About a year ago I took one of the most fun classes ever, “Anything but the Brush”, taught by the amazing artist Jeanne Krabbendam. It was very innovative and offered a very stimulating problem solving approach when it comes to painting.
What I have learned became quite a big part of my own art practice and I decided to share some tips with you.
As the class title suggests, we had to create paintings using anything we want/can other than a brush. To get the full experience of this practice, I suggest trying to create narrative painting, aka not abstract. Abstract is very fun and yet quite easy, but it is the innovative thinking that comes from trying to figure out how to paint something representational that can be quite mind blowing.
Here are few examples of possible tools:
Brush – just to show how well known and somewhat boring it can be.
Hair comb – it creates ridges in paint. I get the simple ones and cut them into desirable sizes, very fun to create textures with.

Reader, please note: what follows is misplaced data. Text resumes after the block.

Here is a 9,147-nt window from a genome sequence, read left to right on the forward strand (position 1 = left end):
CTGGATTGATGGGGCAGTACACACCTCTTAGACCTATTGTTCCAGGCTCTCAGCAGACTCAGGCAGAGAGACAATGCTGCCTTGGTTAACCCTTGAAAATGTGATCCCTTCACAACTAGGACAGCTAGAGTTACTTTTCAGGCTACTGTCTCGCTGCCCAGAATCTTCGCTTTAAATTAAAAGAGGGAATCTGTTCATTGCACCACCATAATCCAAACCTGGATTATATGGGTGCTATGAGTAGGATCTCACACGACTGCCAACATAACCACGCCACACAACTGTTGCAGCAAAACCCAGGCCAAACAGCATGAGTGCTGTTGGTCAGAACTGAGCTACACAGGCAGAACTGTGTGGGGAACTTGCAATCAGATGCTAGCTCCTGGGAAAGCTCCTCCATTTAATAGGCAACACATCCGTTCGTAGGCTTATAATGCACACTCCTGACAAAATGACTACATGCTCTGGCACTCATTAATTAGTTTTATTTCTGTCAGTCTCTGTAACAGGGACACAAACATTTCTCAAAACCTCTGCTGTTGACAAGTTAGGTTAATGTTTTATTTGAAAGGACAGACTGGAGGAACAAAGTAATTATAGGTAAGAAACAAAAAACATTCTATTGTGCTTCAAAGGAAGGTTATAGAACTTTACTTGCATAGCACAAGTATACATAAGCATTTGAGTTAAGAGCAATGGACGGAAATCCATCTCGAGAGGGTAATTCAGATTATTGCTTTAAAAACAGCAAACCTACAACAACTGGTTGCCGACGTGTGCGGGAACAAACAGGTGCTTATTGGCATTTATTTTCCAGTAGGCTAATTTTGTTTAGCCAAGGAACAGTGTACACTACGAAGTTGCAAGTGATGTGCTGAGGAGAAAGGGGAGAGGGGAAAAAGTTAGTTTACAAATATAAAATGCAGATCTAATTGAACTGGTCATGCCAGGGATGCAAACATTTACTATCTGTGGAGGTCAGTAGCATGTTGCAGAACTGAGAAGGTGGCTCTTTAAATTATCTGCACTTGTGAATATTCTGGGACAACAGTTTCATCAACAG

Spray bottle – I personally love my paint to be very fluid, it's good to make light washes with or just create the flowing effect.
Sponge – I strongly suggest getting different types, after dipping them in paint, they will create different patterns as you press them onto your surface. Try working with it as it is almost dry, or very wet.
Foam Brush – Can be bought in many art stores, basically it is a sponge on a stick.
Spatula – A rubber goodness, can apply very thin layers of paint.
Straw – Blow with in onto the paint and see what you get, I like having different color paints side by side and use the straw to mix them, or quite fluid paint to create a splash like effect.
Chopstick – Or any kind of stick. I used it sometimes to make dots.
Fork – A lot like hair comb, but can also give some fun effect like the 4 dots.
Plastic Knife – Also a lot like hair comb but with smaller teeth, I like it on thick layers of paint.
Palette Knife – In my mind this is one of the ultimate painting tools, many artists paint using only them and I absolutely love the rough look that they creates. In my practice I use them mostly to create thin lines by holding them on the side.
There are many more things out there that I chose not to include, just so you can have the fun in discovering them! But most important, don't forget the best childhood tool of them all...... fingers!!